Paul Farley won the Arvon Poetry Competition Competition in 1996. His first poetry collection, The Boy From the Chemist is Here to See You (1998), won the Forward Poetry Prize for Best First Collection and a Somerset Maugham Award, and was shortlisted for the Whitbread Poetry Award. He was named Sunday Times Young Writer of the Year (1999). He received an Arts Council Writers’ Award in 2000. The Ice Age (2002) won the 2003 Whitbread Poetry Award and was shortlisted for the T.S. Eliot Prize. In addition to being shortlisted for the Griffin Poetry Prize, Paul Farley’s Tramp in Flames won the 2006 Forward Prize for Best Individual Poem for ‘Liverpool Disappears for a Billionth of a Second’. Paul Farley currently lectures in Creative Writing at the University of Lancaster. He lives in England.
“Paul Farley is a poet of wit, sensuality and warmth. His work engages with the commonplace and the overlooked, the absurd and the catastrophic, the scientific and the mythic, in ways that make us stop and think again about what it is to be living in this particular world, at this particular moment in our history. Though he wears his learning lightly, Farley draws upon philosophy and natural science, as well as a deep, occasionally elegiac affection for the streets and fields and hillsides of the places he has called home, to create a poetry of exceptional formal skill. What makes his work so remarkable is that, whatever his subject matter, from the city of Liverpool to an old Ovaltine tin, everything is transformed by his imagination and his formal gifts, making us think again about what we know, and what we think we know. That said, however, what comes across most vividly here is the sheer music of the writing: every line sings off the page, and there can be few poets whose work is so memorable. If the best poetry aspires to the condition of music, as Mallarmé suggests, then this is poetry of the highest order: melodic, humane and intellectually engaging, Tramp in Flames renews our contract with the given world, yet challenges us to think again about what we see, and what we take for granted.”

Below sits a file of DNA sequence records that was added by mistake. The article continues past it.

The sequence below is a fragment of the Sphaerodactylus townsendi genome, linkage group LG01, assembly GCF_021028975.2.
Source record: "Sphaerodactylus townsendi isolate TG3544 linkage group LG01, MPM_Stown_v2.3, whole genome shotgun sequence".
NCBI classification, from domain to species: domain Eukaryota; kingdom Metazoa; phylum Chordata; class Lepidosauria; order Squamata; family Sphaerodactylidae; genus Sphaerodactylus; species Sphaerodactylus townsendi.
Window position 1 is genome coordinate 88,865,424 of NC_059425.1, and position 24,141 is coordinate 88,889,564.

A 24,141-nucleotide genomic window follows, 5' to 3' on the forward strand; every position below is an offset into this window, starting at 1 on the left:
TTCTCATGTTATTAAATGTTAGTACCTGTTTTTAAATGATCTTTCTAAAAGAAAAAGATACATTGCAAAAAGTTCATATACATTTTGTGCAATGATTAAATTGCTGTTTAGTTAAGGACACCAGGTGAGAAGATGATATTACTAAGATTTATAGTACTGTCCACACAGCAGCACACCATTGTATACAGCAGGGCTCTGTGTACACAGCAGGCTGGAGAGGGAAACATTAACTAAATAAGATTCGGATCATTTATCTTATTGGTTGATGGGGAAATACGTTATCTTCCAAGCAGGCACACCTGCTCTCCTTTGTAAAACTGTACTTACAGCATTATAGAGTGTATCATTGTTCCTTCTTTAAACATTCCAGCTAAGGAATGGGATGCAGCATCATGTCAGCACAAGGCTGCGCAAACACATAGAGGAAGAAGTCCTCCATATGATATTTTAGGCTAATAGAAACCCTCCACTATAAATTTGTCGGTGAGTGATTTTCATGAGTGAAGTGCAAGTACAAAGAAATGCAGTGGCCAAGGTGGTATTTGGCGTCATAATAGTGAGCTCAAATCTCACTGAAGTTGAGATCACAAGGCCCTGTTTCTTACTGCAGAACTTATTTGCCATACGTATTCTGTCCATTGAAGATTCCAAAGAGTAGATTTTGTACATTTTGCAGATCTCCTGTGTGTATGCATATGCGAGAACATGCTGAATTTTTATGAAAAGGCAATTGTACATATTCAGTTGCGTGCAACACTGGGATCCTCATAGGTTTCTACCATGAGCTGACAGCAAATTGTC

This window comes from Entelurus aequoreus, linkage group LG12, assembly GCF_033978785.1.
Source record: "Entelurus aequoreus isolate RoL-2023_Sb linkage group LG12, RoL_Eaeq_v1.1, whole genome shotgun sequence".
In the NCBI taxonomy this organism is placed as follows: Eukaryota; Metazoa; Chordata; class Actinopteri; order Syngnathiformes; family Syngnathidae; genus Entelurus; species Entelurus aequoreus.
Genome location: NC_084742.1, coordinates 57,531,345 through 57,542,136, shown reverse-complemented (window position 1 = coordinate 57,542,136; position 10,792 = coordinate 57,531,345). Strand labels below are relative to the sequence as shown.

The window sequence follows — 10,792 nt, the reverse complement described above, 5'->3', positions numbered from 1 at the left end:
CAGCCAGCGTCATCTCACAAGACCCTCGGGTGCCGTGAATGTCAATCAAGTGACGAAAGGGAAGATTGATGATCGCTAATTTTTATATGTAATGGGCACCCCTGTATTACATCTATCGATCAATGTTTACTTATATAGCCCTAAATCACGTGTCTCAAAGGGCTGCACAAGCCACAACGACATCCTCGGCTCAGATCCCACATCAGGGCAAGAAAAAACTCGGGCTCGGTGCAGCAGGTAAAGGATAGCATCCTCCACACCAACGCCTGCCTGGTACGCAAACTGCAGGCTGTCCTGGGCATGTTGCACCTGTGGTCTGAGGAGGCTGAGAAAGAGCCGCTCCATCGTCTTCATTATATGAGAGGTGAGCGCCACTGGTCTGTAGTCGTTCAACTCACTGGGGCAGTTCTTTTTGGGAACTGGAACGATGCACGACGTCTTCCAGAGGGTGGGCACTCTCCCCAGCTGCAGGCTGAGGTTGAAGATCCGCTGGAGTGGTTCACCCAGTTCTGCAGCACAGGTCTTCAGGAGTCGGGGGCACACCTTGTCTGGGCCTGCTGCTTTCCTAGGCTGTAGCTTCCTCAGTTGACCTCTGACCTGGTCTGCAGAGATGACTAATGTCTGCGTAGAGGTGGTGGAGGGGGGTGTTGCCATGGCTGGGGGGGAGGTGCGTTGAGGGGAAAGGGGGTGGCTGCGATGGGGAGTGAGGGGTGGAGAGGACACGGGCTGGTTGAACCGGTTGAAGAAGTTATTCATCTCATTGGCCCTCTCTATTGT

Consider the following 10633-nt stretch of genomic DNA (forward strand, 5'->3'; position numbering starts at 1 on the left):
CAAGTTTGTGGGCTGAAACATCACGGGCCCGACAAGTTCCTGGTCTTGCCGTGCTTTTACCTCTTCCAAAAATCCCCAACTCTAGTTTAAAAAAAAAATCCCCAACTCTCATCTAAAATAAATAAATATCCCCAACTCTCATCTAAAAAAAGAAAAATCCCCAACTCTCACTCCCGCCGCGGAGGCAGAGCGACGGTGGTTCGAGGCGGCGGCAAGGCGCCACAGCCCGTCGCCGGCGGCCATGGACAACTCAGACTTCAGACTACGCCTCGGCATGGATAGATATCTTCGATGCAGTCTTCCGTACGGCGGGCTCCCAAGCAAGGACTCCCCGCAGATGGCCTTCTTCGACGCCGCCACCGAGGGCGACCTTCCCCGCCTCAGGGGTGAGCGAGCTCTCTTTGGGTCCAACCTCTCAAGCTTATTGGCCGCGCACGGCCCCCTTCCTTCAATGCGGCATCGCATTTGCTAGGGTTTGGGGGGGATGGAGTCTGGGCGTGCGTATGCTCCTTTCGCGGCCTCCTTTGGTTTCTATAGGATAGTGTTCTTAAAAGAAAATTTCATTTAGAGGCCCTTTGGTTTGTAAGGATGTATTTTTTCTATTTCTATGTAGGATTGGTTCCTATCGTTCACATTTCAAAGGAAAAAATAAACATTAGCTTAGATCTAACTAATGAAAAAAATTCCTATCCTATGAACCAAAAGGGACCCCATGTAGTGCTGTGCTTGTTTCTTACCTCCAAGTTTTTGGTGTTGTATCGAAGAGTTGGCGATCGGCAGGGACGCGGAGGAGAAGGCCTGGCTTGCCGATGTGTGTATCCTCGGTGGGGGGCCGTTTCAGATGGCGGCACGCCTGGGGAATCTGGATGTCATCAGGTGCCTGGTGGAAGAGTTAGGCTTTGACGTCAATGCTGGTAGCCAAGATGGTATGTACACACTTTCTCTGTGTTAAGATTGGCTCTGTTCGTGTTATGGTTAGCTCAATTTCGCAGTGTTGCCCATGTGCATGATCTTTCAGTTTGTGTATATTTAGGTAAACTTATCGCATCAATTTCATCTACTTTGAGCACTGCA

Paul Farley has been widely and justly praised for his extraordinary knack of casting the contemporary experience in an almost mythic and historic light, and following the exceptional acclaim for his first two books, Farley might have been forgiven for resting on his laurels for his third. Tramp in Flames, however, finds him pushing his imaginative daring and formal ambition to the limit. A book of astonishing variety and range and no little emotional bravery, Tramp in Flames shows Farley rapidly becoming one of the most unfailingly interesting writers of any genre, and a definitive voice of the age.
Note: Summaries are taken from promotional materials supplied by the publisher, unless otherwise noted.
Paul Farley reads Tramp in Flames
Tramp in Flames, by Paul Farley
Tramp in Flames
Some similes act like heat shields for re-entry
to reality: a tramp in flames on the floor.
We can say Flame on! to invoke the Human Torch
from the Fantastic Four. We can switch to art
and imagine Dali at this latitude
doing CCTV surrealism.
We could compare him to a protest monk
sat up the way he is. We could force the lock
of memory: at the crematorium
my uncle said the burning bodies rose
like Draculas from their boxes.
But his layers
burn brightly, and the salts locked in his hems
give off the colours of a Roman candle,
and the smell is like a foot-and-mouth pyre
in the middle of the city he was born in,
and the bin bags melt and fuse him to the pavement
and a pool forms like the way he wet himself
sat on the school floor forty years before,
and then the hand goes up. The hand goes up.
From Tramp in Flames, by Paul Farley
Copyright © Paul Farley 2006
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